8.1.2. Plasma model in SPEX 3.0 The core of the plasma model

The old plasma code used by  in version 2.0 and below is essentially the same plasma code as developed originally by Rolf Mewe and colleagues, with relatively minor updates to the atomic data (like wavelength improvements, corrections of a few typo’s, improvements for Fe XVII).

Its basis were pre-calculated and parametrized line emissivities for each spectral line, as a function of temperature, with for relevant lines empirical density corrections. For some transitions, like the He-like triplets, the calculations were rather complex and required several correction factors to account for the full density dependence.

In the new approach presented here, the basic plasma processes are evaluated for each individual level, and then the occupation numbers of the excited states are calculated for the full ion, solving a matrix equation. This has the great advantage that with the same effort a multitude of processes can be taken into account, including effects of photo-excitation and photo-ionisation. From the occupation numbers and the radiative transition probabilities it is then straightforward to calculate the emitted spectrum.

In order to keep the code fast and flexible, we have chosen for a procedure to parametrise all relevant processes, and using simple analytical formulae with a limited number of parameters for each process. This is beneficial both in terms of computation time and storage demands and formed the basis for the succes of Mewe’s original work.

The production of the relevant files is not yet complete, but in the first release of version 3.0 we incorporate the data for the H, He, and Li iso-electronic sequences, and some data for the other sequences, including the Fe-L ions. For an overview of what is in the code see Section Ions for which updated calculations are available below.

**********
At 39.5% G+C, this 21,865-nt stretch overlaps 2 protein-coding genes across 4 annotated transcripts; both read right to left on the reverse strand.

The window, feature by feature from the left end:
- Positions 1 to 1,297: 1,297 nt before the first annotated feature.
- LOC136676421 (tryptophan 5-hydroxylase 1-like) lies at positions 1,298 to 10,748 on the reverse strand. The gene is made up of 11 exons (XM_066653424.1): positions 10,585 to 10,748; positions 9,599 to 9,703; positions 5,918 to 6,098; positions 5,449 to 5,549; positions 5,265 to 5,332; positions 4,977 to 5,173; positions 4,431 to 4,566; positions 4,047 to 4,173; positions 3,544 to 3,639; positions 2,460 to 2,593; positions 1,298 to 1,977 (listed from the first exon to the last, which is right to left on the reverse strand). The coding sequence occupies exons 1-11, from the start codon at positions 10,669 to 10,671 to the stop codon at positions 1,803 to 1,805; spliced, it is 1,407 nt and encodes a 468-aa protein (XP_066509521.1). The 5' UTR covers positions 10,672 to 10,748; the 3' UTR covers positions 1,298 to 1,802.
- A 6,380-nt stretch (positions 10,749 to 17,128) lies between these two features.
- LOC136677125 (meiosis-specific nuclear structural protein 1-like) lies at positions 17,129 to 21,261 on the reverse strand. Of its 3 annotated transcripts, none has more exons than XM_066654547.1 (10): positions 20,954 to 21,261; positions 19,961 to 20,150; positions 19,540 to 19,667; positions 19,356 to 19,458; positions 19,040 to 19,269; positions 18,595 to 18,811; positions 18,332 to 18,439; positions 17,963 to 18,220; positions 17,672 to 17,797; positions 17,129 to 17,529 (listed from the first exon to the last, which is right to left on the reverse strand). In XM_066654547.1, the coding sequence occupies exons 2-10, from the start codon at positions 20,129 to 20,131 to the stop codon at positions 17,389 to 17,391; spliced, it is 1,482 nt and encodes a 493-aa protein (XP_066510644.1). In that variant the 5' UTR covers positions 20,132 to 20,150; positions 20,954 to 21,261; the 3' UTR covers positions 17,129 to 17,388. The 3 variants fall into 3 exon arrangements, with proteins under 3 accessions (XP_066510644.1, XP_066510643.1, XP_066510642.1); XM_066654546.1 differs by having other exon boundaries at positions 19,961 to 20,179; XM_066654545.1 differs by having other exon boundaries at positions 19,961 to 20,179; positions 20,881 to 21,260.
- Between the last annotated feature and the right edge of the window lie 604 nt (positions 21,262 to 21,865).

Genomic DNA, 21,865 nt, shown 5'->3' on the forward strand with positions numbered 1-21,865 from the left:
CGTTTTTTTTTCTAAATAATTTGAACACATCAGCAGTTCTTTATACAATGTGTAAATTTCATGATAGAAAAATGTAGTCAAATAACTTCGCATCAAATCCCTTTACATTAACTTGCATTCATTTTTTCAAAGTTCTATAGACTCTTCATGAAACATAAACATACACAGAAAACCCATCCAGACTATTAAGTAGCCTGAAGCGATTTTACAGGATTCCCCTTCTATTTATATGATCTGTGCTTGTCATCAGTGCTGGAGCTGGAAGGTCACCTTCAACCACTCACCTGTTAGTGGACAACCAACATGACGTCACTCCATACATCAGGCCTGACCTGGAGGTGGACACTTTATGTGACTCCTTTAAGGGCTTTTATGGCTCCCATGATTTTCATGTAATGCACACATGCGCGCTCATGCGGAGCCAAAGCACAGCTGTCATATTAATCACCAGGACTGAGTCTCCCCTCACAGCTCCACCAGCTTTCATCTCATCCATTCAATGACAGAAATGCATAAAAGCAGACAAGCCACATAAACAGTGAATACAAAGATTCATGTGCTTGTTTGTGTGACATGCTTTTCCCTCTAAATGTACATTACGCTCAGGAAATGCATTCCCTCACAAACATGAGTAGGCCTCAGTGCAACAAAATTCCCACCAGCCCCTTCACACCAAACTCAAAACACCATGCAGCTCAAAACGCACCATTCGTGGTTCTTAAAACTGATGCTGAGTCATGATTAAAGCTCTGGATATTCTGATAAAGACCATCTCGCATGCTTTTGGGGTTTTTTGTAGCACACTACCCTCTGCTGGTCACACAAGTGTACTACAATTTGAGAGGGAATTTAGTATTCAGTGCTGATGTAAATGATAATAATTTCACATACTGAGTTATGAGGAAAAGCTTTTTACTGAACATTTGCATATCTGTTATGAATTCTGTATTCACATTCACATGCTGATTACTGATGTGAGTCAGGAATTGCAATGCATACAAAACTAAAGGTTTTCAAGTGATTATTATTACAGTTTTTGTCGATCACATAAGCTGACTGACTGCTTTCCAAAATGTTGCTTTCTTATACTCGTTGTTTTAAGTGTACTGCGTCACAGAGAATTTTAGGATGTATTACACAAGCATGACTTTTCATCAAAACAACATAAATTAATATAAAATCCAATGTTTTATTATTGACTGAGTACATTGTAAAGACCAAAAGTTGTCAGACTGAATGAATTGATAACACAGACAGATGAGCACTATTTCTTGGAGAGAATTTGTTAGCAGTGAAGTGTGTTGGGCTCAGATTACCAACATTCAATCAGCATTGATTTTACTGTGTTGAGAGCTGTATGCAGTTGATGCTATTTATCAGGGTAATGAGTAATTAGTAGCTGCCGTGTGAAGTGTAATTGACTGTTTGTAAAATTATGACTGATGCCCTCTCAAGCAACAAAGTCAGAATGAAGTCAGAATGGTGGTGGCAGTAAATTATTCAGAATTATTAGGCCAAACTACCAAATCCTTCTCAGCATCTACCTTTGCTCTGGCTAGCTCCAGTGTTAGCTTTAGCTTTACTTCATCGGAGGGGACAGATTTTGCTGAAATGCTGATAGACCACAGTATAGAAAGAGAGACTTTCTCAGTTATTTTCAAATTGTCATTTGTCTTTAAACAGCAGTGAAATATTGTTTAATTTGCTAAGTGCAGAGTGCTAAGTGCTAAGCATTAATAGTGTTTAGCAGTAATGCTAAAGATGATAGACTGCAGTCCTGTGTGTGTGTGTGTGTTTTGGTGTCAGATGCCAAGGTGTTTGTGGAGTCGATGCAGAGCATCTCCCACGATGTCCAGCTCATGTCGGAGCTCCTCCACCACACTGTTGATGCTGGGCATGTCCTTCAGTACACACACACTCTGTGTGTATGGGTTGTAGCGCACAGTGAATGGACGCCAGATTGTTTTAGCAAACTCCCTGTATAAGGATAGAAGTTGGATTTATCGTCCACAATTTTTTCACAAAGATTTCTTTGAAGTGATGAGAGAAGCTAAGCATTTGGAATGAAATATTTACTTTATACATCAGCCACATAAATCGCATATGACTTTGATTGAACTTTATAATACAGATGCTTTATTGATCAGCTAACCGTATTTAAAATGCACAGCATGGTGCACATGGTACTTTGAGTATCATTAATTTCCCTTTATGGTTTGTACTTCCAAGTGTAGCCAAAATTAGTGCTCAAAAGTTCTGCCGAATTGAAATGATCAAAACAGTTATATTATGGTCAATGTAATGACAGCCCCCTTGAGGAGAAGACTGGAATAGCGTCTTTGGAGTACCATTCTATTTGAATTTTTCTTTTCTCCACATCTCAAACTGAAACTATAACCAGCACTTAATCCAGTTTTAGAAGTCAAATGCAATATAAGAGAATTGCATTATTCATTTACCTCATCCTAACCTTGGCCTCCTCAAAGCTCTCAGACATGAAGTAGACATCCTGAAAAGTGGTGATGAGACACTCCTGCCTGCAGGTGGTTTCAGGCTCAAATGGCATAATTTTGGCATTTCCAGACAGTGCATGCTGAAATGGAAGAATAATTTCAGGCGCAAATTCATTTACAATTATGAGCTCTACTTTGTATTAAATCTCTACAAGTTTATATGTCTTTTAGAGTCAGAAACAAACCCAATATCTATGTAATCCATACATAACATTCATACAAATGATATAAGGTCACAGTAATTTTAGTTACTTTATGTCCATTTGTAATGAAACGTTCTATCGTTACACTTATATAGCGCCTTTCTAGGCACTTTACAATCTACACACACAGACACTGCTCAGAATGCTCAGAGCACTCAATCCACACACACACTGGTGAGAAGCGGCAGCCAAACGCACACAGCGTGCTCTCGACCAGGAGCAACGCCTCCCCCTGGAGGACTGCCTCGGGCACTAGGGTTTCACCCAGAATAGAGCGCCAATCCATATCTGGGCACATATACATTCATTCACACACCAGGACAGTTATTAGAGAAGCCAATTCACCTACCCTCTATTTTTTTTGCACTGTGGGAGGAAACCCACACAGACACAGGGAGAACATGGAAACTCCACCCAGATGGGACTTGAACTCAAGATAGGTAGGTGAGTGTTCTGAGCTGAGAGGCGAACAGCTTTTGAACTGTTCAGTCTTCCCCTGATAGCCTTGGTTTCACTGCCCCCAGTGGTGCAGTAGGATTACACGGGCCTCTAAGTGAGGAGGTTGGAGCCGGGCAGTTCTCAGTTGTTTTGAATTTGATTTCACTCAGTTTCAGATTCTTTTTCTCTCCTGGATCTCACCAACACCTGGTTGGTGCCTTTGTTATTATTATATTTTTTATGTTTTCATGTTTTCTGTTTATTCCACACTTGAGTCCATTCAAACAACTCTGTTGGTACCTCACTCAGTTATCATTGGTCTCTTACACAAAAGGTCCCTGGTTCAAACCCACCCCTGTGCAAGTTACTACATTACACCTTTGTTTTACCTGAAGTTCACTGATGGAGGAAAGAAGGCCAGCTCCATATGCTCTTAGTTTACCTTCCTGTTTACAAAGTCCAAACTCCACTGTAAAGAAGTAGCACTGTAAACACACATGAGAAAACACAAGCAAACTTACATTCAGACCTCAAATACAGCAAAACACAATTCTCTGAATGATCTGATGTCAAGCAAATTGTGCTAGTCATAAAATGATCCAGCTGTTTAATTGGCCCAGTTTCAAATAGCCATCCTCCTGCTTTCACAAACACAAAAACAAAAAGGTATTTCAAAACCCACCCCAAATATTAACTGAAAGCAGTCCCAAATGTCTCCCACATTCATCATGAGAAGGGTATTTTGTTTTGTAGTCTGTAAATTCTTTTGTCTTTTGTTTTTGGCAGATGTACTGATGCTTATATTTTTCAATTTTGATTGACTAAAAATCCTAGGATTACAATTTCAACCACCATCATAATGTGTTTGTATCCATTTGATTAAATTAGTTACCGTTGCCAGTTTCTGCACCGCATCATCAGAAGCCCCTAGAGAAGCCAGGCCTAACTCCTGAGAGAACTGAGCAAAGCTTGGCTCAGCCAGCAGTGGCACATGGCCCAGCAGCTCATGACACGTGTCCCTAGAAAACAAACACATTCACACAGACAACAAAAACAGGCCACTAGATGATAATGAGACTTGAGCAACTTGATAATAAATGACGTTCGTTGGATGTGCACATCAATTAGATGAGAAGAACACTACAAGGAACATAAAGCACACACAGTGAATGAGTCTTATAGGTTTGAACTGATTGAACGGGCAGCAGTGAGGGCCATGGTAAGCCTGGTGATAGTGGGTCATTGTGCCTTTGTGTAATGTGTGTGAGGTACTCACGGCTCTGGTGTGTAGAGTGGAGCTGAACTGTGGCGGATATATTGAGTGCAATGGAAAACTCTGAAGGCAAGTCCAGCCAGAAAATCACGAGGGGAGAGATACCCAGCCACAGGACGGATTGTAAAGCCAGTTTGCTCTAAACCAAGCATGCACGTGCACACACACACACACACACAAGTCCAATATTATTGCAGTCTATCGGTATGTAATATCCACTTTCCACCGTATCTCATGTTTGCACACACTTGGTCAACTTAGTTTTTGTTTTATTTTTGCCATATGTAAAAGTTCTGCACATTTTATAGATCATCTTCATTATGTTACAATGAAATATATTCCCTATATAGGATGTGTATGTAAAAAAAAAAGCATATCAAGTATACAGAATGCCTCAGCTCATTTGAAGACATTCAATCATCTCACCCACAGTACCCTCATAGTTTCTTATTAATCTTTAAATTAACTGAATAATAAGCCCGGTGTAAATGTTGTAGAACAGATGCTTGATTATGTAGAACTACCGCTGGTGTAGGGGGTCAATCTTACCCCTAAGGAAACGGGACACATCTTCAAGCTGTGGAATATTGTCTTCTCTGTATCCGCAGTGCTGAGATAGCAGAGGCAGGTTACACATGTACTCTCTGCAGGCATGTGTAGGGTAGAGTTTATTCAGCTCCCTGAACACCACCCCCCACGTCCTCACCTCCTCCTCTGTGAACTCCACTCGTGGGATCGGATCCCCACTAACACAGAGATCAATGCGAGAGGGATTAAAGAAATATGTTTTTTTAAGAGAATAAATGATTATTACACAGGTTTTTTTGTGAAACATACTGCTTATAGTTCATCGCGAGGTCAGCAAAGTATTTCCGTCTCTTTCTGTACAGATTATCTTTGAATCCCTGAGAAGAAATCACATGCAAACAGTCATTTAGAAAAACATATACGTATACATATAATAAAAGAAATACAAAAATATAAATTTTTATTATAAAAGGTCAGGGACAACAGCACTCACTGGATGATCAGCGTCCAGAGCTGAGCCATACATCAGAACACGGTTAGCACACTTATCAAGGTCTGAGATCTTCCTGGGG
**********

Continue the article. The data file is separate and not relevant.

By default, the plasma code is the old version 2.0 code, but by giving the command “var calc new”, for the ions for which new data are available, the new code is used. This leads in principle to higher accuracy and many more spectral lines. A disadvantage is of course that the computations become somewhat slower. For spectral fitting, one could envision a procedure where in a first run the old code is used to get close to the best parameters, and then to refine using the new plasma core.

If you want to use the new plasma model, it is important to make sure the ionisation balance is the new u17 balance. This new balance has improved collisional ionisation rates and allows to calculate properly inner-shell transitions that are needed for the new calculations. See Urdampilleta et al. (2017) for details.

Finally, it is advised that the users have a look to the various ascii-output options that are available for the plasma models, allowing to get deeper insight into the physical process and parameters that are being used. Ions for which updated calculations are available

Below we list for each iso-electronic sequence what data is available for the new plasma calculations. Each line corresponds to one ion, with ii, iz and jz corresponding to the iso-electronic sequence, nuclear charge and ionisation stage, respectively. Then for a number of process we list two quantities: N, the number of entries we have (e.g., number of energy levels or transition rates), and n_{\mathrm max} the maximum principal quantum number for wich we use data for that ion and process. Note that n_{\mathrm max} refers to the highest level included for a transition between two levels.

The processes incorporated and shown in the table are:

  1. levels – Energy levels

  2. Arad – Radiative transition probabilities (Einstein coefficients)

  3. Atwo – Two-photon processes

  4. El col – Electron collisional excitation

  5. Pr col – Proton collisional excitation

  6. Aug – Auger rates (auto-ionisation, needed for dielectronic recombination)

  7. CX – Charge exchange recombination

  8. RR – Radiative recombination

  9. II – Inner-shell processes (this is merely the number of quantum states after ionisation; the number of fluorescent lines will be larger)